THE United States (US) Embassy in Kingston is seeking to allay fears that 62 Jamaicans scheduled to be deported from that country next Tuesday could add to Jamaica’s woes in dealing with the novel coronavirus disease (COVID-19).
According to the embassy, while the US Immigration and Customs Enforcement (ICE) continues its removal operations during the COVID-19 pandemic, the health, safety, and well-being of detainees in ICE custody are among the US Government’s highest priorities.
“It should be noted that the United States has taken, and continues to take, important steps to safeguard the health and safety of those in its custody, including during removal operations. As such, ICE does not remove aliens who are not fit for travel, including any detainee confirmed or suspected of having COVID-19,” said the embassy in a release yesterday.
It added that at least 12 hours before detainees depart their current location to the ICE Air Operations flight line they are screened for elevated temperatures or other symptoms.
“Moreover, a final temperature check of each detainee is conducted at the flight line prior to boarding removal flights in accordance with Centers for Disease Control and Prevention guidelines.
Any ICE detainee who fails to pass screening by a flight medical provider and/or is suspected of having a health condition potentially contagious to other detainees, staff and/or third parties, will be denied boarding and referred to an ICE-approved facility for further screening and evaluation,” the embassy said.
The release from the US Embassy hit the local media minutes after the Ministry of National Security issued its own news release defending its decision to accept the deportees despite a strong recommendation from the Opposition People’s National Party (PNP) to ask the Americans to postpone the deportations.
Early yesterday PNP spokesman on information Julian Robinson urged the Government to immediately re-engage the US authorities to postpone the deportation of Jamaicans until local health authorities have confirmed that it is safe and prudent to reopen the island’s borders.
According to Robinson, Prime Minister Andrew Holness should explain to the US that the closure of the country’s borders is to protect Jamaican citizens against the spread of the deadly COVID- 19, and that it is only after the borders are reopened that there can be a restoration of the normal process of responsible deportation.
“Even if pressure has been exerted upon our Government to give in, it is the Government’s sacred duty to make a compelling case that protects our country, because of the threat COVID-19 poses to the lives of the Jamaican people. Anyone travelling abroad, who has not been screened and cleared of the infection, poses a direct threat to the public health of the Jamaican people at this time,” said Robinson.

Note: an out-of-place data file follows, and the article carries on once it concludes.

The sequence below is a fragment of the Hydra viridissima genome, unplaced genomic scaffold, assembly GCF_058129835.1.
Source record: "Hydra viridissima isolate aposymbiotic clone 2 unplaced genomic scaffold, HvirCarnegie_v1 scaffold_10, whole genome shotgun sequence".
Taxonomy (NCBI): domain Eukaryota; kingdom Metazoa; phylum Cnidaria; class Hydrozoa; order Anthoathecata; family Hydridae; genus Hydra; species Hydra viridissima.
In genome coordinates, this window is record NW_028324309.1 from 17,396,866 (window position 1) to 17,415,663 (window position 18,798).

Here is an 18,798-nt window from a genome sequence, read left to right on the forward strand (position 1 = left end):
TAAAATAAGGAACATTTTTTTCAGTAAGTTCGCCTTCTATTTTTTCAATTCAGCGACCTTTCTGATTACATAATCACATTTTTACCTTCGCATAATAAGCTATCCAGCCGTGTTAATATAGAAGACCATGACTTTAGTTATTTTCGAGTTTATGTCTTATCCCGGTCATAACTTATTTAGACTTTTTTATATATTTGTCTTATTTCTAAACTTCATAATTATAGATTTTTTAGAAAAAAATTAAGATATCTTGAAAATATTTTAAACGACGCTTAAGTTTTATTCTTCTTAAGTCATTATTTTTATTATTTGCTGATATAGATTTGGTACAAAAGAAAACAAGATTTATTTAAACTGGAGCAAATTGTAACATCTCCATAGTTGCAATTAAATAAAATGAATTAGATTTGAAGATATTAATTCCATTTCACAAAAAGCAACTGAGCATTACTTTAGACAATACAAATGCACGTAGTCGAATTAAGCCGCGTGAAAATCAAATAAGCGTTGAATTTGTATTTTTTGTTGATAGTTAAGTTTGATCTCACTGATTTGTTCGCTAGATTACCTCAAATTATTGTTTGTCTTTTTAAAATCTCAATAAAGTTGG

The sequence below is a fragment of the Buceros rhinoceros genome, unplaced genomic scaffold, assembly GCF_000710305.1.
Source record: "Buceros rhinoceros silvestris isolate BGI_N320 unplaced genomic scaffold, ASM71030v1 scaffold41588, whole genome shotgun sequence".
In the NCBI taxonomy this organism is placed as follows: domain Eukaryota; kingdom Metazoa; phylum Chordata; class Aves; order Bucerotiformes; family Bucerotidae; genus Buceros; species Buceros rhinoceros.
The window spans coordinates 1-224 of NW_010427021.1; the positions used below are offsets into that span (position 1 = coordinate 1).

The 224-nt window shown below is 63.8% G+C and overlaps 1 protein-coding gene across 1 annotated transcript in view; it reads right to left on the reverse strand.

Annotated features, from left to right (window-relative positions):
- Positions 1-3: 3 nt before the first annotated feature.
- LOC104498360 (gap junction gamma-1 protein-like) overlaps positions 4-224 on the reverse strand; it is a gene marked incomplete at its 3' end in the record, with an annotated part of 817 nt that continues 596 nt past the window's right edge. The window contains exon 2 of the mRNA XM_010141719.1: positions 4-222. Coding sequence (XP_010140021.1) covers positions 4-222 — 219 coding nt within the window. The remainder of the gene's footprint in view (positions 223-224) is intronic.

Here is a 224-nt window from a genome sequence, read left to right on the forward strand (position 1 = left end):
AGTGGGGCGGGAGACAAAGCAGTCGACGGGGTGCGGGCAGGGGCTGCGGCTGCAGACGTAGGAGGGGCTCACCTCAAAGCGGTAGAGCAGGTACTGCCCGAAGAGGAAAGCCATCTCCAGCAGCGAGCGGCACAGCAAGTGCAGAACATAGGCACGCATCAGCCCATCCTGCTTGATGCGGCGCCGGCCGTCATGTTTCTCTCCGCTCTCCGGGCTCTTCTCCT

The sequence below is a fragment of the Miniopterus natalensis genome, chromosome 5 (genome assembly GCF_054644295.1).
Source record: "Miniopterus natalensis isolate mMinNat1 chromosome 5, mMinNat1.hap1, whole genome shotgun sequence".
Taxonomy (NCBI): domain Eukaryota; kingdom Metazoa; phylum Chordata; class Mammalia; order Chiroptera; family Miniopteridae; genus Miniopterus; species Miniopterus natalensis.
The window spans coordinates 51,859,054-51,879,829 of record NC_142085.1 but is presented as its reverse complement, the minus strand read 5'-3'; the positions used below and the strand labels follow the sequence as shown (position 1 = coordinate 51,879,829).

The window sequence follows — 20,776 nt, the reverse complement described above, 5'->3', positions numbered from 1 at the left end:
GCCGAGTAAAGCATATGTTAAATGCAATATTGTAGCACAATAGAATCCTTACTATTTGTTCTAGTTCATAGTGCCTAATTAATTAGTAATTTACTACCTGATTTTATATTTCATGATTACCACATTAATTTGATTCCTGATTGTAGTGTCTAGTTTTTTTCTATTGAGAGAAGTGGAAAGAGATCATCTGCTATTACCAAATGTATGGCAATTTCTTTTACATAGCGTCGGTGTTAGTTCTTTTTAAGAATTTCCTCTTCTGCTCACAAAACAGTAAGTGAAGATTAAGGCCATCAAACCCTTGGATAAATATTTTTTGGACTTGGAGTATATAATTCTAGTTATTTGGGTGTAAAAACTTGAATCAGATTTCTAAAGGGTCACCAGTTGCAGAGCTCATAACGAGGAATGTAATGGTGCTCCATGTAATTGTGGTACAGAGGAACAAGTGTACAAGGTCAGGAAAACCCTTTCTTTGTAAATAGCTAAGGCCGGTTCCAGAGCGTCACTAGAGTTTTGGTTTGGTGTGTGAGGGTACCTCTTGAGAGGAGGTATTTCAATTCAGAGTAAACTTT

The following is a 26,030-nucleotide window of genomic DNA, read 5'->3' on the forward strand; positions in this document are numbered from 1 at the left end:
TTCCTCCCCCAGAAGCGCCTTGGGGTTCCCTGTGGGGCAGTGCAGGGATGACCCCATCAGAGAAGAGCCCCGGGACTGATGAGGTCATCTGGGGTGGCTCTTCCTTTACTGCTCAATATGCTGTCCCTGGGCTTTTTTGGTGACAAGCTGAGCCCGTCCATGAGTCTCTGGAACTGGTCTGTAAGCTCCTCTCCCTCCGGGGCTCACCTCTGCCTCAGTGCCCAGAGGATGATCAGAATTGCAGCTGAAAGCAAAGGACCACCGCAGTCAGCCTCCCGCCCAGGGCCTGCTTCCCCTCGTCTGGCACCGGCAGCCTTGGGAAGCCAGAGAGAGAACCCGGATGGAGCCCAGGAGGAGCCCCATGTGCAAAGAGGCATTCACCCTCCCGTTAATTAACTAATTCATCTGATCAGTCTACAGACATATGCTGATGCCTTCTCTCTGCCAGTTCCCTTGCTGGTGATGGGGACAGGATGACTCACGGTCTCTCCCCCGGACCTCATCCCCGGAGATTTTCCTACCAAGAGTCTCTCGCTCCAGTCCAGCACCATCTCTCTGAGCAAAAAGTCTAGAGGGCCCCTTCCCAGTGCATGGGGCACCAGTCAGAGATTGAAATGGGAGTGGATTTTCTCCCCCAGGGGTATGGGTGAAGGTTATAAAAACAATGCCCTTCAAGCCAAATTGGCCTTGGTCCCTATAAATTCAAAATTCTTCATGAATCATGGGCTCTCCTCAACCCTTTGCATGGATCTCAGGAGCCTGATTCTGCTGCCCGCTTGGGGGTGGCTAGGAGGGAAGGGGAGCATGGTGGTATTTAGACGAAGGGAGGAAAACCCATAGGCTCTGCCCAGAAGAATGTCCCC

But in a mid-afternoon release the Ministry of National Security said it has put in place measures to facilitate the safe return and accommodation of the deportees and argued that their arrival is not a novel occurrence.
“It is one of the monthly returns [which was] scheduled to arrive in the country on March 26, 2020. However, the Government negotiated a further date to prepare for the [deportees’] arrival under measures imposed to prevent the spread of COVID-19.
“In keeping with the Jamaican Constitution and the Jamaica Nationality Act, Jamaica is duty- bound to accept [deportees]. The Government acknowledges the long-standing arrangement with the United States Department of Homeland Security for the repatriation of Jamaicans who do not have the legal right to remain in the United States,” said the ministry in its release.
According to the release, Minister of National Security Dr Horace Chang is seeking to assure the nation that the Government is committed to ensuring respect for human rights and the elimination of discrimination under all circumstances.
“There will be controlled re-entry while observing COVID-19 prevention protocols,” the release quoted Chang.
“The Government is dedicated to the safety of all Jamaicans and continues to make necessary adjustments to recent sanctions under the Disaster Risk Management Act,” it added.
The release said that on arrival the deportees will be quarantined for two weeks in a secure Government facility, where they will be processed by the relevant authorities.
“The Ministry of Health and Wellness recently conducted sensitisation sessions with staff at the facility; detailing potential health risks of COVID-19 and how to detect and report signs of the virus,” said the security ministry.
The security ministry added that while under quarantine the deportees will be screened twice daily by medical officers assigned by the health ministry.
At the end of the quarantine period, deportees who are cleared by health officials will be released to family members.
“The Government understands the public’s concern regarding the repatriation of fellow Jamaicans to the country during this time. However, we continue to be guided by our health officials and security forces to uphold best practices during the COVID-19 pandemic,” declared the security ministry.
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